By NEIL HARTNELL
Tribune Business Editor
The deputy prime minister yesterday said the government was "running as fast as we can" to support Bahamians and the private sector with more than $100m in COVID-19 financial aid.
K Peter Turnquest urged the private sector to have patience with the newly-unveiled $60m tax credit/deferral package to assist medium and large-sized Bahamian enterprises as the details are still being worked out ahead of its April 8 launch.
He told Tribune Business that the Ministry of Finance would have to "work out a mechanism" for companies who have already paid their annual business licence fee to participate amid concerns that they would be excluded from an initiative designed to provide payroll support to qualifying firms.
With the "do nothing" alternative simply not an option given the extent of the economic hardship COVID-19 threatens to inflict on Bahamian workers and businesses, Mr Turnquest said the government was doing its best to save jobs and companies within the limitations posed by its post-Hurricane Dorian fiscal constraints.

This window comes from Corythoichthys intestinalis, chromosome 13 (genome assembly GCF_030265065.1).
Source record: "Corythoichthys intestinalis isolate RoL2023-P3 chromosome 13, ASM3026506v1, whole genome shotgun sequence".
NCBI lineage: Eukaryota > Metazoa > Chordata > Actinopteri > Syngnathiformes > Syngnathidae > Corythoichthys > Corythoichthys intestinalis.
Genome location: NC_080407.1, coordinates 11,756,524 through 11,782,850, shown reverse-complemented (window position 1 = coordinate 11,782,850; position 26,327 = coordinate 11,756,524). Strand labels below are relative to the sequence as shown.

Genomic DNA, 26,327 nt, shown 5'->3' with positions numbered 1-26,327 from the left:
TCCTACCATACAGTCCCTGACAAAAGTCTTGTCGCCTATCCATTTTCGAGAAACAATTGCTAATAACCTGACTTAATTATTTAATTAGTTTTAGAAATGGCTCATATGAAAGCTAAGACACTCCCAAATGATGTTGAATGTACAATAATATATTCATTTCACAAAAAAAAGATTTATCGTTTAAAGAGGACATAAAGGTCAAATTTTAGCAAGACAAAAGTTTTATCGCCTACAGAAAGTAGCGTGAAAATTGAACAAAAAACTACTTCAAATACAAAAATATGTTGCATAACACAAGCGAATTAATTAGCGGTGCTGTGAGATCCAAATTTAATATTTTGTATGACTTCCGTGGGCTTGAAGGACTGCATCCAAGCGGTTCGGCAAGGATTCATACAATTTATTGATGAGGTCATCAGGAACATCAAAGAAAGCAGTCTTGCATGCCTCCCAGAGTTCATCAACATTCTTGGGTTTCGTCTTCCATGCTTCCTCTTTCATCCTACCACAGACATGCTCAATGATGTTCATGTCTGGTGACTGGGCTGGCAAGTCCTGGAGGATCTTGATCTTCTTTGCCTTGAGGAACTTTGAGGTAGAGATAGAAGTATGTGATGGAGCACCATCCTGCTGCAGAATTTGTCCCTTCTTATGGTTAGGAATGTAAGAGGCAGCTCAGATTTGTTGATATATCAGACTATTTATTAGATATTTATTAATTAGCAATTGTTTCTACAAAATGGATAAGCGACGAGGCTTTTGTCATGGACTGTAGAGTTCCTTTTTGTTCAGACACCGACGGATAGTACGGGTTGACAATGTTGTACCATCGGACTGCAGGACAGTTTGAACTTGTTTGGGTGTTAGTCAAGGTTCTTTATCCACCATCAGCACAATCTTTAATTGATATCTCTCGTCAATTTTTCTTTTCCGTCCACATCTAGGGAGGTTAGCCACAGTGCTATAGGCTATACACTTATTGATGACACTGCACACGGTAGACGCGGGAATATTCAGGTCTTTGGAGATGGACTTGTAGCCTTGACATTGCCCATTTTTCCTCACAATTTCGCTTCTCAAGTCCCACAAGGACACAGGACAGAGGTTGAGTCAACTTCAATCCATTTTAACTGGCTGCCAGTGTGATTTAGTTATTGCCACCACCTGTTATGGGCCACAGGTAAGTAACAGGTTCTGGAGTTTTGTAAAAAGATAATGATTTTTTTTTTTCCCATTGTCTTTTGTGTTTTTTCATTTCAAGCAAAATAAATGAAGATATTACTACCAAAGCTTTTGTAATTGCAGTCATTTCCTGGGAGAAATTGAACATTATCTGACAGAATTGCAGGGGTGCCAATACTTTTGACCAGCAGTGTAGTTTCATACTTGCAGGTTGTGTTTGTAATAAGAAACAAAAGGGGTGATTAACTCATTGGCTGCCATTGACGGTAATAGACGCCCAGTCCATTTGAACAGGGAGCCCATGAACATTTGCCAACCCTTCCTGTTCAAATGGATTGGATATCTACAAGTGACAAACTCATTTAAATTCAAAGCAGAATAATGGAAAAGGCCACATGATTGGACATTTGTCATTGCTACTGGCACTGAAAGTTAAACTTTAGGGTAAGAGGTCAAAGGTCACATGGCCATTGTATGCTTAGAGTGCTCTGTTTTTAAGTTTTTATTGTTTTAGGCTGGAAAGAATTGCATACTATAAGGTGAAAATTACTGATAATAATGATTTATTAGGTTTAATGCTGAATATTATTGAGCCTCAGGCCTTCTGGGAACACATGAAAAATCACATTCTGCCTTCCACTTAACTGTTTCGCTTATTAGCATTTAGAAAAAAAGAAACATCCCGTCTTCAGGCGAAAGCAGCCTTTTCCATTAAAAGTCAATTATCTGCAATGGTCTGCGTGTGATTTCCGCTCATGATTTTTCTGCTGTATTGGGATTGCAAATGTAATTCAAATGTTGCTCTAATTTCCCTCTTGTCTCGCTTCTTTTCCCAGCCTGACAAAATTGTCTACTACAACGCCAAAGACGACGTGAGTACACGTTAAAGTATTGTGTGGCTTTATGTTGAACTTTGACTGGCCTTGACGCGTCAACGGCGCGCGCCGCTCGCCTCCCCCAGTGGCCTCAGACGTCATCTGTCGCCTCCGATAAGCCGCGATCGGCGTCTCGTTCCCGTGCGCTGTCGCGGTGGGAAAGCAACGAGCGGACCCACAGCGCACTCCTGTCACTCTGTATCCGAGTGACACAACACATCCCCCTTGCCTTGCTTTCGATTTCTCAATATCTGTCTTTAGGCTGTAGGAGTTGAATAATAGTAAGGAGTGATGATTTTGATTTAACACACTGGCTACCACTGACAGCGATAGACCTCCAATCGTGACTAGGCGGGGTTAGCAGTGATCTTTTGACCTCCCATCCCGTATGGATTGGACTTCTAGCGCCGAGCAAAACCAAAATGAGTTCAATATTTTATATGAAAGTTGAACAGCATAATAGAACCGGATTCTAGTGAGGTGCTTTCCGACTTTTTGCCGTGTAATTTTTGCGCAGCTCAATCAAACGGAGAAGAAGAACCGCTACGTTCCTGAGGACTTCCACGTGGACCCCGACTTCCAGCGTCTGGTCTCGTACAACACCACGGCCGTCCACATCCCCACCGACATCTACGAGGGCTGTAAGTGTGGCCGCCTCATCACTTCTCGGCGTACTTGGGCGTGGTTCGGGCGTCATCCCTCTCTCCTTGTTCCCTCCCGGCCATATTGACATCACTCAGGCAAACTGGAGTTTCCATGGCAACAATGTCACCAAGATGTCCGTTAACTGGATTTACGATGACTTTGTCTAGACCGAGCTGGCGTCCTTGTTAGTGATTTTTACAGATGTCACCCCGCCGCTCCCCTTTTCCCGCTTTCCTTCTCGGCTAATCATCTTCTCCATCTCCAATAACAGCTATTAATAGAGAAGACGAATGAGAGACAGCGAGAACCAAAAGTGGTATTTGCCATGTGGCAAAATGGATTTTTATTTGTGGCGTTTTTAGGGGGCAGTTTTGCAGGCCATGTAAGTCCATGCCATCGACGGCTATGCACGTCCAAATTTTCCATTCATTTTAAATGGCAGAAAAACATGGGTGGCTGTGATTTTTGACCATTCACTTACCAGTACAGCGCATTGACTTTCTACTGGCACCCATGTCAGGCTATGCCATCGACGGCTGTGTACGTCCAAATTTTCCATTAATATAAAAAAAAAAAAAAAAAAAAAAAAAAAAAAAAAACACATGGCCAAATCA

"We're trying to help here," he told this newspaper. "The alternative is to do nothing. It's absolutely a fluid situation, uncharted, and we have to do the best we can. There are things that have to be adjusted along the way, and as resources become available and not available.
"We're trying to give ourselves some time to work out the details [of the $60m tax credit/deferral plan]. We're running as fast as we can. This is a constantly evolving situation, and by the time we roll it out next week we will have most of the details worked out."